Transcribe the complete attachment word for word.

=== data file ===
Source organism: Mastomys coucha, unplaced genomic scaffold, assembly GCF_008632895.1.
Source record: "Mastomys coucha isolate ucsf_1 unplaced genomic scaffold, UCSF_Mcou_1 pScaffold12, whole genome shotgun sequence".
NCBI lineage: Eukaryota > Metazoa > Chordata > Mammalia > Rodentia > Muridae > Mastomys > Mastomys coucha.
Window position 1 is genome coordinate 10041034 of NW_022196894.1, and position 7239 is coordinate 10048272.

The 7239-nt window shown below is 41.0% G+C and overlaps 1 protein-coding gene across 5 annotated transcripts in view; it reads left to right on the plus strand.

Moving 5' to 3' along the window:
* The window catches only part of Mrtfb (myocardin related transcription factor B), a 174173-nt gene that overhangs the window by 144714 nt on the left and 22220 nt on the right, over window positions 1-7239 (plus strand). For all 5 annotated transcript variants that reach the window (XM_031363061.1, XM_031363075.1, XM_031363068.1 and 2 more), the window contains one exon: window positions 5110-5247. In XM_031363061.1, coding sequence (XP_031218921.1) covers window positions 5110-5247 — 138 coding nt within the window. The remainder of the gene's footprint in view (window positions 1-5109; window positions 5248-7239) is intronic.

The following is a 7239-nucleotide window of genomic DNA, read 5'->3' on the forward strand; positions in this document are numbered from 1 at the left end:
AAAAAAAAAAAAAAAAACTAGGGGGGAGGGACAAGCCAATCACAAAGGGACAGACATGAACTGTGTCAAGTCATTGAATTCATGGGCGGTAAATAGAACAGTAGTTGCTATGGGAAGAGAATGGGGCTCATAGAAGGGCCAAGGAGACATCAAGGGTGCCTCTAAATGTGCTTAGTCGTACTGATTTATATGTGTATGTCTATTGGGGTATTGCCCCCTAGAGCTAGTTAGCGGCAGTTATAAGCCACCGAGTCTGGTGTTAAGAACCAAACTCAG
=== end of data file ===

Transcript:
Source organism: Mastomys coucha, unplaced genomic scaffold, assembly GCF_008632895.1.
Source record: "Mastomys coucha isolate ucsf_1 unplaced genomic scaffold, UCSF_Mcou_1 pScaffold12, whole genome shotgun sequence".
NCBI lineage: Eukaryota > Metazoa > Chordata > Mammalia > Rodentia > Muridae > Mastomys > Mastomys coucha.
Window position 1 is genome coordinate 10041034 of NW_022196894.1, and position 7239 is coordinate 10048272.

The 7239-nt window shown below is 41.0% G+C and overlaps 1 protein-coding gene across 5 annotated transcripts in view; it reads left to right on the plus strand.

Moving 5' to 3' along the window:
* The window catches only part of Mrtfb (myocardin related transcription factor B), a 174173-nt gene that overhangs the window by 144714 nt on the left and 22220 nt on the right, over window positions 1-7239 (plus strand). For all 5 annotated transcript variants that reach the window (XM_031363061.1, XM_031363075.1, XM_031363068.1 and 2 more), the window contains one exon: window positions 5110-5247. In XM_031363061.1, coding sequence (XP_031218921.1) covers window positions 5110-5247 — 138 coding nt within the window. The remainder of the gene's footprint in view (window positions 1-5109; window positions 5248-7239) is intronic.

The following is a 7239-nucleotide window of genomic DNA, read 5'->3' on the forward strand; positions in this document are numbered from 1 at the left end:
AAAAAAAAAAAAAAAAACTAGGGGGGAGGGACAAGCCAATCACAAAGGGACAGACATGAACTGTGTCAAGTCATTGAATTCATGGGCGGTAAATAGAACAGTAGTTGCTATGGGAAGAGAATGGGGCTCATAGAAGGGCCAAGGAGACATCAAGGGTGCCTCTAAATGTGCTTAGTCGTACTGATTTATATGTGTATGTCTATTGGGGTATTGCCCCCTAGAGCTAGTTAGCGGCAGTTATAAGCCACCGAGTCTGGTGTTAAGAACCAAACTCAG